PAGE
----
The Benefits of Nature for ASD
One benefit of outdoor time for a child with ASD is sensory relief. As a parent of an ASD child, I know that the sensory expectations of a day in a classroom (sitting still, eye contact) or a trip to the grocery store (noise, waiting in line, fluorescent lights) can be overwhelming. When you replace the jostling of mall line-ups with the flutter of leaves in the wind, or the feel of a gravel path beneath your feet, it provides both sensory seeking and sensory avoiding relief. In our program we have carved pumpkins and made clay figures, roasted marshmallows and simply walked a quiet trail in an effort to provide both sensory calming and stimulating experiences.
Social connections can be challenging for a child with ASD. In our family we have encountered bullying in various forms, such as teasing, or exclusion. Temple Grandin informs us that “Being with people who share your interests, makes socializing easier”. Thus, another goal of the Autism Nature Club is to provide opportunities for social connections. The outdoor environment can encourage growth in language as a child encounters new experiences and objects. In our club I have observed children connecting over dip net discoveries and parents walking in easy conversation. I watched two boys learn how to use a flint stone together, and my own son talking about his favourite animals with a fellow club member.
As someone who has worked in the field of conservation and education for 20 years, I believe that a significant outcome of outdoor education is that it will inspire children to want to participate in the protection of our planet. The environmental challenges we face require the thought and dedication of diverse minds and abilities. Children with ASD, like all children, have the potential to become leaders in our fight against climate change, or to protect species at risk.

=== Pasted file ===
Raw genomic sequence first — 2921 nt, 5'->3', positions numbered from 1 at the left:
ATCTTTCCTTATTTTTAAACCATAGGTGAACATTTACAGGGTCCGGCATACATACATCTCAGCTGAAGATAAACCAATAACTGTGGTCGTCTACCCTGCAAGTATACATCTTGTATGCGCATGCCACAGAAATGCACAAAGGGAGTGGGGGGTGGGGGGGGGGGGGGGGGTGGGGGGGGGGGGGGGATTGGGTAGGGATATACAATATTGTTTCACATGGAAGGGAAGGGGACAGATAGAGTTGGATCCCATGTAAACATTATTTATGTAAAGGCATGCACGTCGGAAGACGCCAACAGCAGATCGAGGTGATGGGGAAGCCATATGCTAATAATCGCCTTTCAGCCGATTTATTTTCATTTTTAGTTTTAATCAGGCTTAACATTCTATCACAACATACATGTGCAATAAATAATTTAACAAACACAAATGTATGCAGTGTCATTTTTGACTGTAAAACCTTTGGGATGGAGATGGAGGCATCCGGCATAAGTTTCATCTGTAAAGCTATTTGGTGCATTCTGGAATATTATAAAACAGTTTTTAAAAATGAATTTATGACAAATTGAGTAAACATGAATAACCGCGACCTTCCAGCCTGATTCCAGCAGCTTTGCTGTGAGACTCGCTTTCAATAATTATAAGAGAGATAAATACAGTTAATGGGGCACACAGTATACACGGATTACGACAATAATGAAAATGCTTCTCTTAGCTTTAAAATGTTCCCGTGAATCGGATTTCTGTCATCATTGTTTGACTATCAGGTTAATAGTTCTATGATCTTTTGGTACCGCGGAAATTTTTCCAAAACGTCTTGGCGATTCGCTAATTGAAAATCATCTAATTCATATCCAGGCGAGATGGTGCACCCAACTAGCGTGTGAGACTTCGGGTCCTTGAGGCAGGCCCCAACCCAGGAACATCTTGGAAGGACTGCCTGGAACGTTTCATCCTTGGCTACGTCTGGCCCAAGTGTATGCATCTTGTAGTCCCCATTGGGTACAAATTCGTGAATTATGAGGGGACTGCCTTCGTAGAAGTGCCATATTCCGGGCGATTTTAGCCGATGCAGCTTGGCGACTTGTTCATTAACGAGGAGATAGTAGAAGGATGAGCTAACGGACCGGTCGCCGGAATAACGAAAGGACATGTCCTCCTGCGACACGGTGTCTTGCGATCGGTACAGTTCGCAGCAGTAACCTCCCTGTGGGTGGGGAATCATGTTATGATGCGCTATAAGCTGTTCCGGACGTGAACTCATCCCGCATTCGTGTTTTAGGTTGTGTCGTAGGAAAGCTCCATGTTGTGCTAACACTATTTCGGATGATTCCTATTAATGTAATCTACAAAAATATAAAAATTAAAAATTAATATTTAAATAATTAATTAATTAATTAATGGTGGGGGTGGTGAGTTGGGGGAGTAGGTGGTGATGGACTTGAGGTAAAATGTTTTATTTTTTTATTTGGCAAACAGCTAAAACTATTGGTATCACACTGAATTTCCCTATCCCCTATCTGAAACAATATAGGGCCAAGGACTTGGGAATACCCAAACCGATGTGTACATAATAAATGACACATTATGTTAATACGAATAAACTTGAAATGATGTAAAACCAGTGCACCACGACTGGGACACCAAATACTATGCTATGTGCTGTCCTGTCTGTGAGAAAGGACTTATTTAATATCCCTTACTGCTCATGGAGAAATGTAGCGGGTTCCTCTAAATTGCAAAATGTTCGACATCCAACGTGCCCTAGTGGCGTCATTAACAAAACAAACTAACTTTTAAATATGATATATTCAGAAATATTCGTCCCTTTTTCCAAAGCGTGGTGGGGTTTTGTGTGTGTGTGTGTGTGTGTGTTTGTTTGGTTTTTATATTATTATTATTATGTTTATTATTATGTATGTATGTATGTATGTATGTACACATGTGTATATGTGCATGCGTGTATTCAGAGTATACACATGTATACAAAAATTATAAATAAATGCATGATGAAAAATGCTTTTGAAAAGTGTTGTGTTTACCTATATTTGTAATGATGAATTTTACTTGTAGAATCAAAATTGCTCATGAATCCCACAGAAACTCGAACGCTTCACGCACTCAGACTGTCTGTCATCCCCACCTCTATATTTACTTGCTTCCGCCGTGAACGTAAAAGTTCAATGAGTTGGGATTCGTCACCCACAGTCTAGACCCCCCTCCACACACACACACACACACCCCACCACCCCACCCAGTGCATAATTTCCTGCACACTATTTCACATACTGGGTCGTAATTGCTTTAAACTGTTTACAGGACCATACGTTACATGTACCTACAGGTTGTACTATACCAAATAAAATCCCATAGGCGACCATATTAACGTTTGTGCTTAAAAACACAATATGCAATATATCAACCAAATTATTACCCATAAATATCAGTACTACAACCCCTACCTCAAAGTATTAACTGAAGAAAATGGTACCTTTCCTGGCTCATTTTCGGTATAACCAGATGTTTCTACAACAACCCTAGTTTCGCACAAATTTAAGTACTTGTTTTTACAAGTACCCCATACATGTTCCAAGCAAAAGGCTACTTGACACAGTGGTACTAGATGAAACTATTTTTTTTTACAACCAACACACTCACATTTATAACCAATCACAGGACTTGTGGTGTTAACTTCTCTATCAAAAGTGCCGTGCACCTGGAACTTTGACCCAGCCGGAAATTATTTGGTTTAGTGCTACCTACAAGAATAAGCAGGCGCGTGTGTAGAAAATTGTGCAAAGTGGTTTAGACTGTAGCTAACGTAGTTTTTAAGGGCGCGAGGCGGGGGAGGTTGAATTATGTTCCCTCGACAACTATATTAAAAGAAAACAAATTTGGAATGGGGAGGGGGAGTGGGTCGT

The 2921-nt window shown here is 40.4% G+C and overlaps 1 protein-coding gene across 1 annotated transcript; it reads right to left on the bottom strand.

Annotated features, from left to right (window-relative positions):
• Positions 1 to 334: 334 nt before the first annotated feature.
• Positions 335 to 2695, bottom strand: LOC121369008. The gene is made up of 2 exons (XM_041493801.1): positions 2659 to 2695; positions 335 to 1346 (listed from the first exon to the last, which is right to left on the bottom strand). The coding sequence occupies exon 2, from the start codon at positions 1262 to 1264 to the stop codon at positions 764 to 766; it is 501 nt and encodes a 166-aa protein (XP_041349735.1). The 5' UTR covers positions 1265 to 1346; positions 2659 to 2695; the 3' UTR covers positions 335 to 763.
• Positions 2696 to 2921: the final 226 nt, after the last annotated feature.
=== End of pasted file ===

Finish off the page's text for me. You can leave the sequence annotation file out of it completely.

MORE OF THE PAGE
A Place & Time Together
Today the forest remains a place where my son and I find time together. We still visit the birds at Mountsberg, but, now he can also tell you about sharks, cetaceans and polar bears. We hike, swim, canoe and explore forests, meadows and beaches. Recently, we were lucky enough to visit a polar bear or two in Churchill, Manitoba. In fact, my son has transformed his love of animals into a nation-wide campaign to protect our planet against climate change.
As I was writing this article I asked my son what he thought about the Autism Nature Club. I wanted to include his voice in the article, as I try to include him in planning of the Nature Club activities. He told me, “I think it’s good because it helps kids with Autism get to be outside and kids need to be outside”. All kids do need to get outside, and it is up to those that work in the conservation field to ensure that our outdoor spaces include children of all abilities.
Last modified: September 5, 2017